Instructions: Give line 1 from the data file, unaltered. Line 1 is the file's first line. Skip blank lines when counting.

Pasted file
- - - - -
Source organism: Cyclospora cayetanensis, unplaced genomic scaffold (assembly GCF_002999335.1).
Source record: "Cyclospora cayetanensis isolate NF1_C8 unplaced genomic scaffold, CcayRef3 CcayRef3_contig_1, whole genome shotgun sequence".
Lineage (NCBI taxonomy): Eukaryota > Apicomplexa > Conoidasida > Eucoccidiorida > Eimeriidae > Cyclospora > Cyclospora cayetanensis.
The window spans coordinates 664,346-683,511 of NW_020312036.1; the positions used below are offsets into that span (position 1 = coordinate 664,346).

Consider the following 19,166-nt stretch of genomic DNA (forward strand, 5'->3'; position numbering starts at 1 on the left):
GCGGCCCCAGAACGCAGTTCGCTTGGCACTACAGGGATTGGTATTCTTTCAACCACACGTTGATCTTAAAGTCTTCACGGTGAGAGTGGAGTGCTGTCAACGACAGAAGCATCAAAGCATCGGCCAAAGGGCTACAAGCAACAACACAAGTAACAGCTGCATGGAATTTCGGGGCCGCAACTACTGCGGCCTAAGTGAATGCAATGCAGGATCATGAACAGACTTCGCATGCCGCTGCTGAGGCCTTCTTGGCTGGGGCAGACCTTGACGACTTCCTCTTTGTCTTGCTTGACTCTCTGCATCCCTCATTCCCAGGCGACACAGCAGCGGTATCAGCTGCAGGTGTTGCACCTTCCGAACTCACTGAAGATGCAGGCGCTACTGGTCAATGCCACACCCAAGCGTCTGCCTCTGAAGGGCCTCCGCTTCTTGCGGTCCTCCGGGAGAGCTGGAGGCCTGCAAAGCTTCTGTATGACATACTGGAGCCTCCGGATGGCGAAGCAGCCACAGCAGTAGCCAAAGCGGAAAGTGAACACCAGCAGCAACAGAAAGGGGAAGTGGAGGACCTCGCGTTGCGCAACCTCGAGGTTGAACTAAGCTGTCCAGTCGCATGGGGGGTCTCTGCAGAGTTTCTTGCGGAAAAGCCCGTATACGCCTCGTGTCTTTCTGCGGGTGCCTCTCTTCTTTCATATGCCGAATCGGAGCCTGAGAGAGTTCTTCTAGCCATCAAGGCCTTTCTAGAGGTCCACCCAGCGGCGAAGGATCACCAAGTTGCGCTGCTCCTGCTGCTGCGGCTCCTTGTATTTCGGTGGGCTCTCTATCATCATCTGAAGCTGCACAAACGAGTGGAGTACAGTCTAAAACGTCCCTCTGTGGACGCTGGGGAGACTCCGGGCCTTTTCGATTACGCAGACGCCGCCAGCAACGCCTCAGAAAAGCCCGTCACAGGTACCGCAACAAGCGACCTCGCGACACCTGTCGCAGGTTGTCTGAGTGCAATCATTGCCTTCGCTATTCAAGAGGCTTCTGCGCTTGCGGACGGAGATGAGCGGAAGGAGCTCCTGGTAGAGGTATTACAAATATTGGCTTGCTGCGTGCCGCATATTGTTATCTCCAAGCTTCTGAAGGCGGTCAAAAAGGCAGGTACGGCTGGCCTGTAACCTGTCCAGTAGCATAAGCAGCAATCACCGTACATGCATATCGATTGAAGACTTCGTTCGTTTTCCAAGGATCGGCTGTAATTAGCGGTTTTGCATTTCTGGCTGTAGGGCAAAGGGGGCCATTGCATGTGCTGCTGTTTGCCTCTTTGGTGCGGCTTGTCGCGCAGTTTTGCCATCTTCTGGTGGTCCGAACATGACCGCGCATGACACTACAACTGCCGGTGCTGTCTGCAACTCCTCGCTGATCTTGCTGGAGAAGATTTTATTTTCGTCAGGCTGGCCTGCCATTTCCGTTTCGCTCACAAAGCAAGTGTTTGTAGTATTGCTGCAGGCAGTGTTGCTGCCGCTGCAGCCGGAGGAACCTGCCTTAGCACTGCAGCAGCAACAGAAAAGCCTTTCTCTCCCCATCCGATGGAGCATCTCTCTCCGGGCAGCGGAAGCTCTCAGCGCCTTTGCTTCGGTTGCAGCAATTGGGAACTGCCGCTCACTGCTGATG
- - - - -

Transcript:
Source organism: Cyclospora cayetanensis, unplaced genomic scaffold (assembly GCF_002999335.1).